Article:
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Welcome to the latest news, supporting evidence and clinical viewpoints from guest bloggers about caring@home.

 

Clinical and personal viewpoints

Guest posts by palliative care industry specialists. 

Anticipation of patient needs as end of life approaches
Anticipation of patient needs as end of life approaches

Anticipation of patient needs as end of life approaches

Debbie Kirkup, Nurse Practitioner from Metro South Palliative Care Service in Brisbane, Queensland recounts a recent patient and carer journey using the caring@home resources.  

Evaluation surveys - have your say.
Evaluation surveys - have your say.

Evaluation surveys - have your say.

The University of Technology Sydney (UTS) are working to evaluate the effect of the online education modules and resources on nurses and carers. One way of being a part of the evaluation is to complete the short five-minute survey prior to starting the online modules, and the post-education survey upon completing the modules.

The pre-education and post-education surveys help us understand how to best support you in your clinical practice; your thoughts are important to us.

caring@home joins forces with Shannon's Bridge
caring@home joins forces with Shannon's Bridge

caring@home joins forces with Shannon's Bridge

Shannon's Bridge, via a grant from the Victorian Government's End-of-life Ancillary Service program, will fund the production and distribution of 3,500 caring@home carer packages for community services who care for palliative patients in Victoria. 

This partnership will enable more choice for terminally-ill Victorians who wish to be cared for and to die at home.  

Regional GP's perspective on home-based palliative care
Regional GP's perspective on home-based palliative care

Regional GP's perspective on home-based palliative care

Dr. Hepper writes on her experience with community-based palliative care in regional Victoria, involving carers in the management of breakthrough symptoms and the relevance of the caring@home package for carers and related resources in breaking down barriers to home-based care for terminally-ill people.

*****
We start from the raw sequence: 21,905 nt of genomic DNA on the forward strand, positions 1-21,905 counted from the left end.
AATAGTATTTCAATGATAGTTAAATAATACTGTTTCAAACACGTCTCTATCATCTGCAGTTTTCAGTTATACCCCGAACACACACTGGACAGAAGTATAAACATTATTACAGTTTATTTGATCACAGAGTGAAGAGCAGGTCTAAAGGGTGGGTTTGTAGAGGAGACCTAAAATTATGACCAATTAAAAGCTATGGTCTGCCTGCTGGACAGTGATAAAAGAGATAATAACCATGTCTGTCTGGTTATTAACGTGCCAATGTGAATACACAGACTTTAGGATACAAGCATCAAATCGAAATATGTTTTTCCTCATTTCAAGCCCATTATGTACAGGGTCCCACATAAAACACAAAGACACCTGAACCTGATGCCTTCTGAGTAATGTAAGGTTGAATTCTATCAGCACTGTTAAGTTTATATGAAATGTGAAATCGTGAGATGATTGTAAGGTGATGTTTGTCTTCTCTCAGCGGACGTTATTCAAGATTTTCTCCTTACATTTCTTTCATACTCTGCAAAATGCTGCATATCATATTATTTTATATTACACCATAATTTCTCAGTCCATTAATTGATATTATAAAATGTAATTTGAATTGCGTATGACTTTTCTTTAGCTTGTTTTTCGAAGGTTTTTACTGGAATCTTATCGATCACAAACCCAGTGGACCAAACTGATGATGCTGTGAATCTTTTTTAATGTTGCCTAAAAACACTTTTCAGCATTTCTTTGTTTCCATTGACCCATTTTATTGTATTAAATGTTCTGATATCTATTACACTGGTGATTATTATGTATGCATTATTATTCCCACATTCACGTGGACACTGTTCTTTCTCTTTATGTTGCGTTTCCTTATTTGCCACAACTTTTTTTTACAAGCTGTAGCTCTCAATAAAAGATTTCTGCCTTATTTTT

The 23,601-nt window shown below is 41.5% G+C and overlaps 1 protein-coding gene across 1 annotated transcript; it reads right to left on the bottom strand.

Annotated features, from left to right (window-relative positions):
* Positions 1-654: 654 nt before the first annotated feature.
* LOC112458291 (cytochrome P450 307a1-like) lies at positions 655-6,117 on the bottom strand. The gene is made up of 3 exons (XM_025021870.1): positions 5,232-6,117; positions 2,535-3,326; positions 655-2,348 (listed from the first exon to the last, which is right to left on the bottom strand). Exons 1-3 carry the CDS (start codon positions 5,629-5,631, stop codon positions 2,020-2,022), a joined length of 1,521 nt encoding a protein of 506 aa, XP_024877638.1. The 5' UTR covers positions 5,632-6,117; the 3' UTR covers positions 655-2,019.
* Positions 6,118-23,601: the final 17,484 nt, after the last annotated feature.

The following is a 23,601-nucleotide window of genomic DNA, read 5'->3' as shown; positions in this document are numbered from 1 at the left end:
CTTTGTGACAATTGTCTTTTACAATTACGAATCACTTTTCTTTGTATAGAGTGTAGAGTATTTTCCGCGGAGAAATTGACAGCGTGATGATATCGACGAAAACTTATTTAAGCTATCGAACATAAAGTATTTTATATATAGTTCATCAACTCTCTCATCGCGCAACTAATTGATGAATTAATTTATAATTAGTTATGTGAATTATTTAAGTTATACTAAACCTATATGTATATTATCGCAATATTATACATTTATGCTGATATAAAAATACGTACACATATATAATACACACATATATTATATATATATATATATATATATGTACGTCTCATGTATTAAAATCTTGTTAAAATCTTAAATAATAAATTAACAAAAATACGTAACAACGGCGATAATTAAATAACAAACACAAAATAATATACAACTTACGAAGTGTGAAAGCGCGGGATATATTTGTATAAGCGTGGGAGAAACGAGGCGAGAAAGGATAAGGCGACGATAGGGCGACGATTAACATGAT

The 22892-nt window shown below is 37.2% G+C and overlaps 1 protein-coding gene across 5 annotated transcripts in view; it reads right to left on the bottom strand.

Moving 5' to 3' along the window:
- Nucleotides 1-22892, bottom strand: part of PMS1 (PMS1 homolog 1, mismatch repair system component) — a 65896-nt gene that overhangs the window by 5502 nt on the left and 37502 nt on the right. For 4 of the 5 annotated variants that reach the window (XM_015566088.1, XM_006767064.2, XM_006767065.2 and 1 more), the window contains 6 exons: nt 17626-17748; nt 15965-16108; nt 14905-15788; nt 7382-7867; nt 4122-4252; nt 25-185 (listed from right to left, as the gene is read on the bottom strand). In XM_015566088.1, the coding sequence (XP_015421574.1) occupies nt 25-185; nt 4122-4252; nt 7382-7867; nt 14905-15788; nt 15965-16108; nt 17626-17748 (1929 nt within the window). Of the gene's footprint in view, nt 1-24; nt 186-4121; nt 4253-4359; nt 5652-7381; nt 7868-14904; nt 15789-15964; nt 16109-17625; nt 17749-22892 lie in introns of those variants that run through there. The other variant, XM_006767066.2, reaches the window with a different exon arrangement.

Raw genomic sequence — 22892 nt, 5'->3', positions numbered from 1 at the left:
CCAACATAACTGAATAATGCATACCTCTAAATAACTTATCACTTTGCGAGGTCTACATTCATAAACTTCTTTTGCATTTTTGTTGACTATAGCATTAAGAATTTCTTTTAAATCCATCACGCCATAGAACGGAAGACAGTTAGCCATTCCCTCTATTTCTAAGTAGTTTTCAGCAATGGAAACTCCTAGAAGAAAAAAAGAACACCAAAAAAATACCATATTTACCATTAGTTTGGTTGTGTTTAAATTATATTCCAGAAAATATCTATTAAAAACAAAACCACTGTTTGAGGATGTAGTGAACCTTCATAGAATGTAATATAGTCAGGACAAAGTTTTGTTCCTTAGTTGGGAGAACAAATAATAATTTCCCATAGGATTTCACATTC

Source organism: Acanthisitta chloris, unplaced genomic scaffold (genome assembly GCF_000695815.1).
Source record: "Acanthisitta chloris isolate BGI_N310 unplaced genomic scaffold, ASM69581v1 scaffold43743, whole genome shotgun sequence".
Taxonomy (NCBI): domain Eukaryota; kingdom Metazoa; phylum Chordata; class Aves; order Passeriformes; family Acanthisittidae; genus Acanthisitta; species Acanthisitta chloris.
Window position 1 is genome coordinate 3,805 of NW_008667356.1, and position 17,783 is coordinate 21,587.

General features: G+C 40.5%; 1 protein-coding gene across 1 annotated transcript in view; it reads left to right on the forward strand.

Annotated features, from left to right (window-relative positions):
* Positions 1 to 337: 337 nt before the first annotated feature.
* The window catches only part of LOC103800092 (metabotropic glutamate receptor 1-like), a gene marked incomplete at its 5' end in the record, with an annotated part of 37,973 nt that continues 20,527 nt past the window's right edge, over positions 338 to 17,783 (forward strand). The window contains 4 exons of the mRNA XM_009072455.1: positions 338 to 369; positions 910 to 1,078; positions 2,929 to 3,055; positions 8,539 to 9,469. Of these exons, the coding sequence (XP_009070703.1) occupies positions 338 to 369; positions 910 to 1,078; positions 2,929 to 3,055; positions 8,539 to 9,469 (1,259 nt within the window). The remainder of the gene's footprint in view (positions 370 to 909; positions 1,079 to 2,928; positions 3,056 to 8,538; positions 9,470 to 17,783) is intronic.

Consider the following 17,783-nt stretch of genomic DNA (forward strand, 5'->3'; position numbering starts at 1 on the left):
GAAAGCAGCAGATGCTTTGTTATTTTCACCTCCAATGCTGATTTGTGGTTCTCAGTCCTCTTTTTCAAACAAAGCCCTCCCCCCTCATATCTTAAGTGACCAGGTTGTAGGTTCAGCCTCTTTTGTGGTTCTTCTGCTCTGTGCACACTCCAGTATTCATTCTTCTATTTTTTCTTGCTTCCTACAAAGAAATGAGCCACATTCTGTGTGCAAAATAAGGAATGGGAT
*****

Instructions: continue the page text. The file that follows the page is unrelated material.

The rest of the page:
Evaluation of The Just in Case Box project
Evaluation of The Just in Case Box project

Evaluation of The Just in Case Box project

The Just in Case Box (JiCB) was a four-year project implemented as part of hospice@HOME in Tasmania.  Its purpose was to provide equitable access to timely symptom relief for people with a life limiting illness who expressed a preference to die at home.  It formed part of the overall end-of-life plan and included the pre-emptive provision of subcutaneous medicines (recommended by the Australian and New Zealand Society of Palliative Medicine) and consumables.

Four ways to improve medicines management at the end of life
Four ways to improve medicines management at the end of life

Four ways to improve medicines management at the end of life

Death from acute causes is less common these days, particularly in an economically developed country such as Australia. As such, an expected death resulting from a chronic illness is a reality for many. 

Supporting end-of-life wishes through caring@home
Supporting end-of-life wishes through caring@home

Supporting end-of-life wishes through caring@home

The caring@home project is an important project that will assist in supporting people in the community to live and die in their own homes, ensuring optimal symptom control. Palliative care is a multi-disciplinary approach to care which aims to improve the quality of life for people living with a life-limiting illness, their families and carers. As dying is a normal part of life, it is important for all Australians to have discussions about death and dying and make decisions on the type of care they wish to receive. Palliative Care Australia research has shown that eight in ten Australians think it’s important to talk about their end-of-life wishes however only one in four have actually had the conversation.

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Page last updated 14 March 2019